Oculus Quest 2: An escape from reality

With everyone stuck in their homes due to COVID-19, people are searching for home entertainment to keep themselves busy. The recently released Oculus Quest 2 is a perfect purchase for people wanting to escape our pandemic reality. 

The Oculus Quest 2 is the successor to the original Oculus Quest released in 2019. The Quest 2 is more powerful, includes an improved screen and is surprisingly inexpensive. The Oculus Quest 2 is the best choice for people looking to try virtual reality for the first time. 

(Sharon Wu | The Poly Post)

The original Quest was groundbreaking for the virtual reality industry by becoming the firstever standalone virtual reality headset, meaning you did not need an expensive computer with long cables running around to enjoy.  

At a base price of $299 for the 64GB and $399 for 256GB, the new model is cheaper than the original Quest which was $399 for 64GB and $399 128GB storage capacity. Facebook, the owner of Oculus, intentionally wanted to branch out to new consumers by making its headsets more affordable. 

The newer headset incorporates a similar look as its predecessor but is now in white instead of black. It is also 10% lighter than the original, which makes wearing it more comfortable. The headset does contain a foam faceplate which is something I do not like because if you are a heavy sweater, like myself, the faceplate will dampen quickly. Other upgrades include 50% more pixel density and will now run up to a 90Hz refresh rate than the previous 72Hz refresh rate.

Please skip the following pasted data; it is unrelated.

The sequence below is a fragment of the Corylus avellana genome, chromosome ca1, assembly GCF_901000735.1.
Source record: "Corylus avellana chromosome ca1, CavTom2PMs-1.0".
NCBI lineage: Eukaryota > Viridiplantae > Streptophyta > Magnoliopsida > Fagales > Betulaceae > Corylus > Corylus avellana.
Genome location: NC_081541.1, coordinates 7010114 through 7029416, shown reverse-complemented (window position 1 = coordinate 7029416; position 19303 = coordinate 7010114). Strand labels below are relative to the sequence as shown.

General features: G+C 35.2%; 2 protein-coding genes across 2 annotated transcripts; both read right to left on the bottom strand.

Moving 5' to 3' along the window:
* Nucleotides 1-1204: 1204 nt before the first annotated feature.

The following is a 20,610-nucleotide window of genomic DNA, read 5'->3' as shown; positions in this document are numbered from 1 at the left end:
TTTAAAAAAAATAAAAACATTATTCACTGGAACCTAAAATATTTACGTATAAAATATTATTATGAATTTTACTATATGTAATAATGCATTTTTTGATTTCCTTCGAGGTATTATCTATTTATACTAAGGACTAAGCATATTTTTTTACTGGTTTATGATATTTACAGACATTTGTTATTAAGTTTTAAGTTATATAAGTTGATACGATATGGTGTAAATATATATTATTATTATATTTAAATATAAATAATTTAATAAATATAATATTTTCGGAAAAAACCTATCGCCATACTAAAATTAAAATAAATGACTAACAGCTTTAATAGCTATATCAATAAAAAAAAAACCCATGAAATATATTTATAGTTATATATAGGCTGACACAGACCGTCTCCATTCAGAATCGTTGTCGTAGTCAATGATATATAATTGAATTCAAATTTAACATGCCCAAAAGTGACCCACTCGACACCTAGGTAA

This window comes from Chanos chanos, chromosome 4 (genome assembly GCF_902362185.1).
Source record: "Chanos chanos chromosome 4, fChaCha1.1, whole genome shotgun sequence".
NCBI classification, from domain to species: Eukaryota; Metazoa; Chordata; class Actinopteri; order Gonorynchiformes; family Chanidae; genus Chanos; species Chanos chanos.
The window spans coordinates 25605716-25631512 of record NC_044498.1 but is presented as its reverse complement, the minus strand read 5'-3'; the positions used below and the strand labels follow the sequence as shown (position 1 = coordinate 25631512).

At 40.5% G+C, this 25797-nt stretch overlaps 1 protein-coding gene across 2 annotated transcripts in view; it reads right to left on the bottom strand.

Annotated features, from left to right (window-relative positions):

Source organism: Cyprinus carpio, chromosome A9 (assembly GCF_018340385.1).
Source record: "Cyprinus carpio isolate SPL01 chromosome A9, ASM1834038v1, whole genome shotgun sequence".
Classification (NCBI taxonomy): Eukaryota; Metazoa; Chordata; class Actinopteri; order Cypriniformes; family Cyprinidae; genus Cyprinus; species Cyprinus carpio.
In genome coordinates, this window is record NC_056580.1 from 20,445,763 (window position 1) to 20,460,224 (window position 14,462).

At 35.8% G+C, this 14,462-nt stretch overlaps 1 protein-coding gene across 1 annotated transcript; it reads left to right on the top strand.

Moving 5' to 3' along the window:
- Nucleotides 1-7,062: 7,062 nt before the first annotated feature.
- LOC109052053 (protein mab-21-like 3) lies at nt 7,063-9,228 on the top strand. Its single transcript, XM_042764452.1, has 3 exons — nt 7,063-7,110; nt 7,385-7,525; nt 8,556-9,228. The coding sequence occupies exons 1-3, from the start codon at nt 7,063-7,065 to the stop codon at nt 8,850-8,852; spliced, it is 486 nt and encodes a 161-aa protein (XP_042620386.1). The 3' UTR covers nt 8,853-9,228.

The new headset is also easier to adjust now; it has two clips you slide apart to tighten and the top strap is Velcro. Like its predecessor, the Quest 2 allows you to adjust the interpupillary distance meaning you can adjust the distance between your eyes. This affects how clearly you can see the image and the headset offers three different options to find what fits best for you.  

Modifying to each position is easy, but it is a slight downgrade. In the original, there was a slider at the bottom of the headset which you could use to adjust the IPD, but now you must physically push the lenses to do so 

My favorite upgrade the Quest 2 made was updating its processor to the Snapdragon XR2 system. With a faster processor, it will allow games and apps to run faster and improve its graphical features. Another upgrade Facebook implemented was improving the memory from 6 GB of RAM from 4 GB, allowing games that are more complex to have more breathing room. 

My only major complaint about the headset is since Oculus is owned by Facebook, it requires you to have a Facebook account to login. So, if you are new to the platform, you will need to sign up with Facebook; if not, you just merge your account. As someone who dislikes Facebook, this is the one area I wish they reconsidered. Besides that, I have no other major complaints. 

The Oculus Quest 2 is a more inexpensive, lighter, powerful and comfortable headset that is accessible for newcomers. The entire virtual reality industry needs to build off what Facebook has executed and create headsets that are completely wireless. Buying a headset that needs a computer to use it is just too expensive for this industry, especially when virtual reality is not fully mainstreamed yet. 

The Quest 2 has the potential to give people a level of escape beyond regular entertainment. With its large library of games and apps, this escape is something needed in our COVID-19 world. 

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